Car buyers are more likely to buy a plug-in electric vehicle (PEV) if they know that the electricity used to charge it is from a renewable energy source, according to a study in the IOP journal Environmental Research Letters (ERL).
Researchers in Canada and the US found that there was a 23% increase in demand for PEVs when buyers of conventional cars were offered a green electricity program together with an electric vehicle. Jonn Axsen from Canada’s Simon Fraser University and Kenneth Kurani of the University of California, Davis, US surveyed three different types of American car buyers: conventional new vehicle buyers; hybrid vehicle buyers; and plug-in electric vehicle (PEV) buyers.
They asked the respondents to state their interest in a PEV as their next vehicle; in purchasing green electricity; and in combining the two products.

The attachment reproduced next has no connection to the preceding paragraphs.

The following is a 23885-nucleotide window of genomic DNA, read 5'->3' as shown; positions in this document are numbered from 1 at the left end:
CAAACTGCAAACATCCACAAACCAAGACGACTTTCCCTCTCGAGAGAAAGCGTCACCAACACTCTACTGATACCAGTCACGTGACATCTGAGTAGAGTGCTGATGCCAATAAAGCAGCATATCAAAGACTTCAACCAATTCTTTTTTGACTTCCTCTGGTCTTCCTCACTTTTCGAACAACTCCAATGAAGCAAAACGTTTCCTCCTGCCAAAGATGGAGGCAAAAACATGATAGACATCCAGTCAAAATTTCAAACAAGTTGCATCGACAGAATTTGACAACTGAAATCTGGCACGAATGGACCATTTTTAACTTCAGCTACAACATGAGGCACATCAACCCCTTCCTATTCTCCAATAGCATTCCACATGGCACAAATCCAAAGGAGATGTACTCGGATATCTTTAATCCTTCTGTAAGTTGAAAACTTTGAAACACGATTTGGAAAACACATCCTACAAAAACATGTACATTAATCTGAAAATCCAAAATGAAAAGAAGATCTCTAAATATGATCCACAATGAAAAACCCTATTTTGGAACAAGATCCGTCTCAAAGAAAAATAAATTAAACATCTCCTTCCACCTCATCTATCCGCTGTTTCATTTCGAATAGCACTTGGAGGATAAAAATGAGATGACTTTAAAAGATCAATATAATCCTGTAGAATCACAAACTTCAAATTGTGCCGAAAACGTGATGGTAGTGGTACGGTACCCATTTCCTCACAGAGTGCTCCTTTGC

We found that combining, for example, a solar-cell system installation with the sale of a PEV made it a more attractive purchase. We were expecting a small increase in interest, but did not expect a 23% increase in demand from conventional car buyers.—Jonn Axsen
Overall, Axsen and Kurani discovered that about one-third of conventional car buyers value the combination of a PEV with green electricity; the proportion is much higher among previous buyers of hybrid or plug-in electric vehicles.
The survey also revealed that when choosing PEVs or hybrid vehicles, car buyers are not motivated by climate change but by issues closer to home.
Most of the people we surveyed who were interested in buying a PEV or hybrid were concerned about local air pollution and about saving money.—Jonn Axsen
Jonn Axsen and Kenneth S Kurani (2013) Connecting plug-in vehicles with green electricity through consumer demand. Environ. Res. Lett. doi: 10.1088/1748-9326/8/1/014045